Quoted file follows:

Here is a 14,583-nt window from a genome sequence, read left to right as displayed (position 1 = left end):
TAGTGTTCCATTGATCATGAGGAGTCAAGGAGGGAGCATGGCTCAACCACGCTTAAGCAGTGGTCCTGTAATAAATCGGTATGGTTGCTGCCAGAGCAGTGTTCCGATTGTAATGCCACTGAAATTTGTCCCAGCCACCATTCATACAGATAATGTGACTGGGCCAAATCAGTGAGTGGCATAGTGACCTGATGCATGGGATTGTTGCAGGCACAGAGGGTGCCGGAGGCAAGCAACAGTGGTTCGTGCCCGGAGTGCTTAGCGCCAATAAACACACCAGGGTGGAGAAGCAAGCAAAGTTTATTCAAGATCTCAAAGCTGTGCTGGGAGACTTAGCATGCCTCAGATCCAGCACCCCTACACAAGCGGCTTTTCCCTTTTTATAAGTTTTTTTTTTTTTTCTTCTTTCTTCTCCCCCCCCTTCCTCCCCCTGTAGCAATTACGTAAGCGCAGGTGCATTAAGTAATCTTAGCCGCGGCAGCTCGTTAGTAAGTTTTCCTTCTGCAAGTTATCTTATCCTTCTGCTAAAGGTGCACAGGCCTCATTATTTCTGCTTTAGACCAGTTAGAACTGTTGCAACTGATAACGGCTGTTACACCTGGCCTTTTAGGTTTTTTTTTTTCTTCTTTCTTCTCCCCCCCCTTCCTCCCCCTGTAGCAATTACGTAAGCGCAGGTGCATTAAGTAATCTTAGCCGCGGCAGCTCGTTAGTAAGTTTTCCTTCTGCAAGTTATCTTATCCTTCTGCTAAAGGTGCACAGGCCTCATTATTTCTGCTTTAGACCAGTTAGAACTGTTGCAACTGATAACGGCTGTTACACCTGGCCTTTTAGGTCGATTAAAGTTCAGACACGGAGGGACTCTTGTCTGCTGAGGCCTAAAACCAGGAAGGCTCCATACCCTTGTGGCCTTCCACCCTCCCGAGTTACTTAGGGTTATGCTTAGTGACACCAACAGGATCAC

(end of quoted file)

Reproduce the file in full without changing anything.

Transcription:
Here is a 14,583-nt window from a genome sequence, read left to right as displayed (position 1 = left end):
TAGTGTTCCATTGATCATGAGGAGTCAAGGAGGGAGCATGGCTCAACCACGCTTAAGCAGTGGTCCTGTAATAAATCGGTATGGTTGCTGCCAGAGCAGTGTTCCGATTGTAATGCCACTGAAATTTGTCCCAGCCACCATTCATACAGATAATGTGACTGGGCCAAATCAGTGAGTGGCATAGTGACCTGATGCATGGGATTGTTGCAGGCACAGAGGGTGCCGGAGGCAAGCAACAGTGGTTCGTGCCCGGAGTGCTTAGCGCCAATAAACACACCAGGGTGGAGAAGCAAGCAAAGTTTATTCAAGATCTCAAAGCTGTGCTGGGAGACTTAGCATGCCTCAGATCCAGCACCCCTACACAAGCGGCTTTTCCCTTTTTATAAGTTTTTTTTTTTTTTCTTCTTTCTTCTCCCCCCCCTTCCTCCCCCTGTAGCAATTACGTAAGCGCAGGTGCATTAAGTAATCTTAGCCGCGGCAGCTCGTTAGTAAGTTTTCCTTCTGCAAGTTATCTTATCCTTCTGCTAAAGGTGCACAGGCCTCATTATTTCTGCTTTAGACCAGTTAGAACTGTTGCAACTGATAACGGCTGTTACACCTGGCCTTTTAGGTTTTTTTTTTTCTTCTTTCTTCTCCCCCCCCTTCCTCCCCCTGTAGCAATTACGTAAGCGCAGGTGCATTAAGTAATCTTAGCCGCGGCAGCTCGTTAGTAAGTTTTCCTTCTGCAAGTTATCTTATCCTTCTGCTAAAGGTGCACAGGCCTCATTATTTCTGCTTTAGACCAGTTAGAACTGTTGCAACTGATAACGGCTGTTACACCTGGCCTTTTAGGTCGATTAAAGTTCAGACACGGAGGGACTCTTGTCTGCTGAGGCCTAAAACCAGGAAGGCTCCATACCCTTGTGGCCTTCCACCCTCCCGAGTTACTTAGGGTTATGCTTAGTGACACCAACAGGATCAC